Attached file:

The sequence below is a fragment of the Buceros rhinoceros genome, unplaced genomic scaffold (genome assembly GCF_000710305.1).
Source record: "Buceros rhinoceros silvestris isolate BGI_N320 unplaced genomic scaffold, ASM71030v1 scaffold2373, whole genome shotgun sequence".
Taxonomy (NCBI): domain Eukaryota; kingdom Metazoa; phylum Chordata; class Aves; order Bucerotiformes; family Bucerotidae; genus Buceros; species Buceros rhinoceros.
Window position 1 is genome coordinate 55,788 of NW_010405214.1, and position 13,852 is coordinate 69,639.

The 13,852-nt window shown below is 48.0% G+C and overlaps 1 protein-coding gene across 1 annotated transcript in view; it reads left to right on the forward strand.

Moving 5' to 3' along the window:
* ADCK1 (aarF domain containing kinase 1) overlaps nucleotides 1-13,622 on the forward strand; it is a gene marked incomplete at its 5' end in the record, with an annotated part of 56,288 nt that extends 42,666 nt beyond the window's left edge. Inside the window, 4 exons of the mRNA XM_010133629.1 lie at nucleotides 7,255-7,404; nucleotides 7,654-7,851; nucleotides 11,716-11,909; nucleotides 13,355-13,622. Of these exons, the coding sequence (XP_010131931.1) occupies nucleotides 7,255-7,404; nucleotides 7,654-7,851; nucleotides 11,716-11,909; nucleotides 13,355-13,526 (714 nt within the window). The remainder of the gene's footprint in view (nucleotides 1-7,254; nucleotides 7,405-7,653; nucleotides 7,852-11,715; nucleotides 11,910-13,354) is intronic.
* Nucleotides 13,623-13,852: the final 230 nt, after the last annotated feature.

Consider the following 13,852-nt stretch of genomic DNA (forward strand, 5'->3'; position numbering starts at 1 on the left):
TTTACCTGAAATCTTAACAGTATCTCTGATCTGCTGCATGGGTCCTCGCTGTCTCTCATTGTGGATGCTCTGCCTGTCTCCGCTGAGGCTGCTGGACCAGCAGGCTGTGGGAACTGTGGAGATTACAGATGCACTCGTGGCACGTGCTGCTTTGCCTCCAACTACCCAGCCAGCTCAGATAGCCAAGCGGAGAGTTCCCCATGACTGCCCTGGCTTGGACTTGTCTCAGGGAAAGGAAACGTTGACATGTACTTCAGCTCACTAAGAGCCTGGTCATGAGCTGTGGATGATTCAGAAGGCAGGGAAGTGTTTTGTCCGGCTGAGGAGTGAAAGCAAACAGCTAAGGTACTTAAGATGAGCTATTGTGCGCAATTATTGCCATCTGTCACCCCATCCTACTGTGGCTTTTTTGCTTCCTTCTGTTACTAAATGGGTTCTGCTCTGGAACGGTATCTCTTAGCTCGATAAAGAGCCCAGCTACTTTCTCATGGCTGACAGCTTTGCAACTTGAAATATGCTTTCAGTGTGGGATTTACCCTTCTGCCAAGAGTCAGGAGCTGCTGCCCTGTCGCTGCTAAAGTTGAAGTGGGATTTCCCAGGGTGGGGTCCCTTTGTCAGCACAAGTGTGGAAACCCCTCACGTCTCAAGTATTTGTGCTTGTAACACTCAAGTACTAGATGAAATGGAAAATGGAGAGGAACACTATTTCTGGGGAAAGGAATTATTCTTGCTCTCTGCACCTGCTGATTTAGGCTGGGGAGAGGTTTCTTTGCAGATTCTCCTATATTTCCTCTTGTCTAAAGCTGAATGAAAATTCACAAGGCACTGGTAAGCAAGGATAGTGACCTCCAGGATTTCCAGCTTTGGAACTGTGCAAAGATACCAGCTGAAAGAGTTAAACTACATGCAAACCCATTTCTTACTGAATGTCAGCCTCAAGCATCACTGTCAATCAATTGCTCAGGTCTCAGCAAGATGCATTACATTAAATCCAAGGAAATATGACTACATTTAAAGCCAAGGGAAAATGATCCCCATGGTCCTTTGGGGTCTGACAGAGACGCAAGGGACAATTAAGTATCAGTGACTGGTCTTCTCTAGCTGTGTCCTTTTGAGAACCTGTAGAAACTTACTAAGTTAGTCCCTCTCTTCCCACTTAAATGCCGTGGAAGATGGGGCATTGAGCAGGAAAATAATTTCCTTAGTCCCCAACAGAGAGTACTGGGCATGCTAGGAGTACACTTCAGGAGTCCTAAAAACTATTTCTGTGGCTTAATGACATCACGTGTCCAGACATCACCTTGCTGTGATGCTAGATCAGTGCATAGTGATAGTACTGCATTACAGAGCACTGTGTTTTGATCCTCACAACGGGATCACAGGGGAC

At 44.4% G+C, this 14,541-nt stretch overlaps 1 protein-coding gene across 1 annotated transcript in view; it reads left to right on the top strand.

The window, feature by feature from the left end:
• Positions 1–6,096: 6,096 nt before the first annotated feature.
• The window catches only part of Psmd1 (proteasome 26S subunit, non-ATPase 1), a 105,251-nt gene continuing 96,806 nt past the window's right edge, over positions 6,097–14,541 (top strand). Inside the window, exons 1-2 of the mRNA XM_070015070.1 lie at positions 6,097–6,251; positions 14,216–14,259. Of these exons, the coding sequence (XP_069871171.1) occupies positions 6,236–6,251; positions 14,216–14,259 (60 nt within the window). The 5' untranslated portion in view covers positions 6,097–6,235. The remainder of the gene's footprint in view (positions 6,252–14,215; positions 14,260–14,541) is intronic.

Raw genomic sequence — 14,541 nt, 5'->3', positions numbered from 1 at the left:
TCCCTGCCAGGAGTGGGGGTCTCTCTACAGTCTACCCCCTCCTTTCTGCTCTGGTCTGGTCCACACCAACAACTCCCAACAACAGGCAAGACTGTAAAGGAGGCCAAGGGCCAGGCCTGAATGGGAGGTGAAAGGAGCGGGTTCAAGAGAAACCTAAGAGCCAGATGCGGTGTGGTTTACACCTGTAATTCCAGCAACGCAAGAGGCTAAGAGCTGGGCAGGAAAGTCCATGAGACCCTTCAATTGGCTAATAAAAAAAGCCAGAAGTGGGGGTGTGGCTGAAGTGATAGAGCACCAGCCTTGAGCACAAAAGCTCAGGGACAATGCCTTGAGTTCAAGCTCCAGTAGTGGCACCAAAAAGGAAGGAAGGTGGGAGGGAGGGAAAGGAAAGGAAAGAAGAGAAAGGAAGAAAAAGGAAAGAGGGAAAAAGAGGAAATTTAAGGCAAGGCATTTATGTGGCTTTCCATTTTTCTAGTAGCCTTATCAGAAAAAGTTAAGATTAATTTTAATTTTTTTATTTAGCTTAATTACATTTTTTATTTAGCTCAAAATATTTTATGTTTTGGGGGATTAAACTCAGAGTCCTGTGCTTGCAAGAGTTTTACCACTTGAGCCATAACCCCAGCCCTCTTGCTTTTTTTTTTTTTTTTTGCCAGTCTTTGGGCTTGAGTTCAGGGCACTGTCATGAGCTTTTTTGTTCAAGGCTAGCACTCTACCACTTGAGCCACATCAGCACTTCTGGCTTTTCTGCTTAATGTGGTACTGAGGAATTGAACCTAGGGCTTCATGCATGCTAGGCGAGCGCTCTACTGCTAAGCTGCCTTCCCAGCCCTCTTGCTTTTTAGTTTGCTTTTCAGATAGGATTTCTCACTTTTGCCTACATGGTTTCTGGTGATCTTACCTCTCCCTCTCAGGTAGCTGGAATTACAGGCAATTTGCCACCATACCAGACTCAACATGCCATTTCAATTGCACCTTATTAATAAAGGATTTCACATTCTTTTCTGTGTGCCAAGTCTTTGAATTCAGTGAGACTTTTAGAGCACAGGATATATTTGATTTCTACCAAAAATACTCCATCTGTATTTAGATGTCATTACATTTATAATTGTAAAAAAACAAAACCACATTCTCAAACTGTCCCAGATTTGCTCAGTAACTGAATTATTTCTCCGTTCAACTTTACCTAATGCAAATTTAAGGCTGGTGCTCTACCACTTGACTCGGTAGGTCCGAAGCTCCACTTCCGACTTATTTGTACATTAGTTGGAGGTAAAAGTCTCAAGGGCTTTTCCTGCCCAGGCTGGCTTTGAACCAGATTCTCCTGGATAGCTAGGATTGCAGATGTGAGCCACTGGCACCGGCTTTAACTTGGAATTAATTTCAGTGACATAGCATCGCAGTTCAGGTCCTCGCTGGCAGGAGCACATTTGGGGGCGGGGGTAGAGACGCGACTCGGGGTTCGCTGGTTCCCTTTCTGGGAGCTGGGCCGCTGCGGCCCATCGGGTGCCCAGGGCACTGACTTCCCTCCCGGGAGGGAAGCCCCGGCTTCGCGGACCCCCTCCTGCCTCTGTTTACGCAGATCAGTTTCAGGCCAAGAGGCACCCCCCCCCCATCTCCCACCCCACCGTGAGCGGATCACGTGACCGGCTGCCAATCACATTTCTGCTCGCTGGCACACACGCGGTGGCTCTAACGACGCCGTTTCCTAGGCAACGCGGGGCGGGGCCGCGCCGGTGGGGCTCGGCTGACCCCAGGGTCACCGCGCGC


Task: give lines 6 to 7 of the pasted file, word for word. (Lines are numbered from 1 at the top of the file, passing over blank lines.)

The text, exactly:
Moving 5' to 3' along the window:
* ADCK1 (aarF domain containing kinase 1) overlaps nucleotides 1-13,622 on the forward strand; it is a gene marked incomplete at its 5' end in the record, with an annotated part of 56,288 nt that extends 42,666 nt beyond the window's left edge. Inside the window, 4 exons of the mRNA XM_010133629.1 lie at nucleotides 7,255-7,404; nucleotides 7,654-7,851; nucleotides 11,716-11,909; nucleotides 13,355-13,622. Of these exons, the coding sequence (XP_010131931.1) occupies nucleotides 7,255-7,404; nucleotides 7,654-7,851; nucleotides 11,716-11,909; nucleotides 13,355-13,526 (714 nt within the window). The remainder of the gene's footprint in view (nucleotides 1-7,254; nucleotides 7,405-7,653; nucleotides 7,852-11,715; nucleotides 11,910-13,354) is intronic.